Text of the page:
“They told me, ‘It must have been your grandfather or your great-grandfather.’ They thought I was lying and looked at me like I was crazy.” — Hazel Jeter, daughter (that’s right, daughter) of Civil War veteran Silas D. Mason, First Maine Cavalry
As a nice coda to Veterans Day observances, check out this National Geographic piece on a select segment of U.S. citizens: the living sons and daughters of Civil War veterans. It’s a very select group – the Geographic puts their number at less than 35 – but honestly, that’s pretty good even so, considering that Appomattox was nearly 150 years ago. The piece includes wonderful quotes from the “children,” all in their 90s and upward, along with the Geographic’s typically vivid photography.
Four years ago, I wrote about the fascination of extended genealogical timelines. The cornerstone of that post was the living grandchildren of John Tyler (1790-1862), 10th president of the U.S. from 1841-45 – as in “Tippecanoe and Tyler too,” for those of you who keep track of political slogans. They are still going about their business, as evidenced by the current genealogy at SherwoodForest.org, the website of the Tyler family plantation in Virginia. One of the grandsons, Harrison Ruffin Tyler, gave a delightful interview to New York Magazine in January 2012. (By the way, I wouldn’t mind paying a visit someday to Sherwood Forest, which is still in Tyler family hands. According to the website, it even has its own ghost.)
I always love these reminders that, useful as it is to include “typical” generational ranges in sorting out genealogical problems, humans can always throw you for a loop by reproducing when they darn well feel like it.
Two years ago I was in a road-cycling crash, which left me the proud possessor of an itty-bit of metal in place of a piece of my elbow bone. It also left me extremely wary of getting back on the bike, even though I could have broken far worse things than an elbow. Like, this summer is the first time I’ve started riding farther than the supermarket. To confess all.
So when I recently puffed my way through my local park on what I optimistically called a “cross-training walk,” I almost hid behind a bush when my Very Fit Friend (who has run marathons, including the Big One at Boston) entered the path just ahead of me. But she saw me, and suggested we walk together.
Turned out that my friend, although she could still walk me into the dust if she wasn’t feeling kind, was also coming back from an injury.
I told her I didn’t know what I was thinking when I kept going on longer and longer group rides with a crowd whose attachment to bike gadgetry made me increasingly uneasy – all that watching the RPMs and rearview mirrors and heart monitors instead of the road was bound to end in grief for somebody. She told me she couldn’t believe, in retrospect, how hard she pushed herself through one of the worst winters in recent memory, dodging traffic, skidding on ice patches. While neither of us regrets our fitness goals and accomplishments, we’re both re-evaluating what we were doing, and what we want to do next.
This made me thoughtful about those times in life when the forward momentum burns fiercely enough that the risk is not in falling behind, but losing track. For instance: genealogy (of course there is a tie-in).
My hard-charging cycling summer reminds me a bit of how it feels right after I’ve made a breakthrough – like the time I finally confirmed the identity of the family to which my Connors great-grandmother belonged. Oh, that was a time! What a huge family, how many offshoots and collaterals and half-thises and step-thats! I got a bit drunk with power and adrenaline, shoveling names onto the family tree program.
But at length I did slow down, as I always do, and asked myself: What next?
I mean, I could keep adding names. But how much did I actually care about the third great-grandparents of the spouse of a first cousin twice removed? What is the value added?
A long time ago I decided that I was more interested in stories than lists. Which means that every so often I stop collecting the names and start researching the facts behind them. Which means that at genealogy conferences, sooner or later I end up being made fun of by somebody whose database entries number in the thousands rather than my paltry hundreds. (And here I was thinking my paltry hundreds are overkill.)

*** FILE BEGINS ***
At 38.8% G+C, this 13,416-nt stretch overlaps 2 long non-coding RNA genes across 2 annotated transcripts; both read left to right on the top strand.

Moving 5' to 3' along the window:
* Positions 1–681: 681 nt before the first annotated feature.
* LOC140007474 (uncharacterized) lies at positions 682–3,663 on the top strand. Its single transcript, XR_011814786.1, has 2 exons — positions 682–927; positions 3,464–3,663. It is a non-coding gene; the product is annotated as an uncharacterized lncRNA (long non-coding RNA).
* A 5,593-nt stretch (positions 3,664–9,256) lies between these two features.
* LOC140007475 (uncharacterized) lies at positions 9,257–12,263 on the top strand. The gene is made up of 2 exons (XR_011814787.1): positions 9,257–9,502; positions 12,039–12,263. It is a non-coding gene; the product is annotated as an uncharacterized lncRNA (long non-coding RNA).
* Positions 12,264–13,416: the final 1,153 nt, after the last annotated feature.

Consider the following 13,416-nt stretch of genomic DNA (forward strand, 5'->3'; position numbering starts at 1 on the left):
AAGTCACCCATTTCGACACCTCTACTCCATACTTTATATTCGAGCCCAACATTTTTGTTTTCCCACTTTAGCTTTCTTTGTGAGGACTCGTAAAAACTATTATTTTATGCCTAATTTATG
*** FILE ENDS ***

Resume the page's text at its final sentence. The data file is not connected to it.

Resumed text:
This is not to say that either of us is wrong. But yes, it’s about the goals, and pulling yourself up by the side of the road every so often, and checking the map, and asking yourself: What I am I doing here?
Is it really where I want to be?
 It is merely to say that I am right.
Those are my feet on the left, in the beat-up loafers. I was very hard on shoes, my mother said. That was also the opinion of Manny, the guy who measured us at Martin’s Shoe Store in Plainfield, N.J. He and my mother would mourn the state of my current shoe, and shake their heads, and sigh.
“She’s really hard on shoes, isn’t she?” Manny would say.
“Let’s hope this pair lasts,” my mother would say.
In my defense, I would like to draw your attention to that ripped sole of the Keds sneakers on the right, which belonged to one of my younger sisters, proof that I was not the only kid who was hard on her shoes.
The shoes in the center belong to a littler kid who went easier on them, because he didn’t play as hard as we did. However, being a little kid, he was about to commit the equally heinous sin of Growing Like You Wouldn’t Believe, necessitating a pair of new shoes in an equally indecent amount of time.
Shoe shopping was a definite event back then, partly because shoe stores were fuller-service destinations, as opposed to today, when the only stores that make a big deal of fussing over you are the ones catering to marathoners or people with really bad bunions.
But the other reason was that when seven kids all needed shoes at the same time, it meant major shopping expeditions. These took place in August, when we bought school shoes, and late spring, when we bought summer play shoes. Easter shoes were also important, but because we wore dress shoes so infrequently, we handed them down a lot. This might cause responsible parents to clutch their throats in horror today, but my mother would have thought it irresponsible to waste a set of patent-leather Mary Janes that had only been to Mass once or twice. So every Easter, we’d root around the closets and line everyone up to see which dress shoes fitted whom.
Shoe shopping was always a mixed experience for me. I loved the look, smell and feel of new shoes, but I hated being called to account for the damage I wreaked on them. “You really banged these up, kid,” Manny would say, as Mom nodded in sad agreement.
How did I do it? I was never sure. As far as I knew I was just running and walking in them, not using them to pound fence posts. Every year, I would vow that my shoes would stay smooth and whole until they no longer fit. But every year, I wore out my shoes before I outgrew them. The pleasure of new shoes was always shadowed by my awareness of their fleeting glory.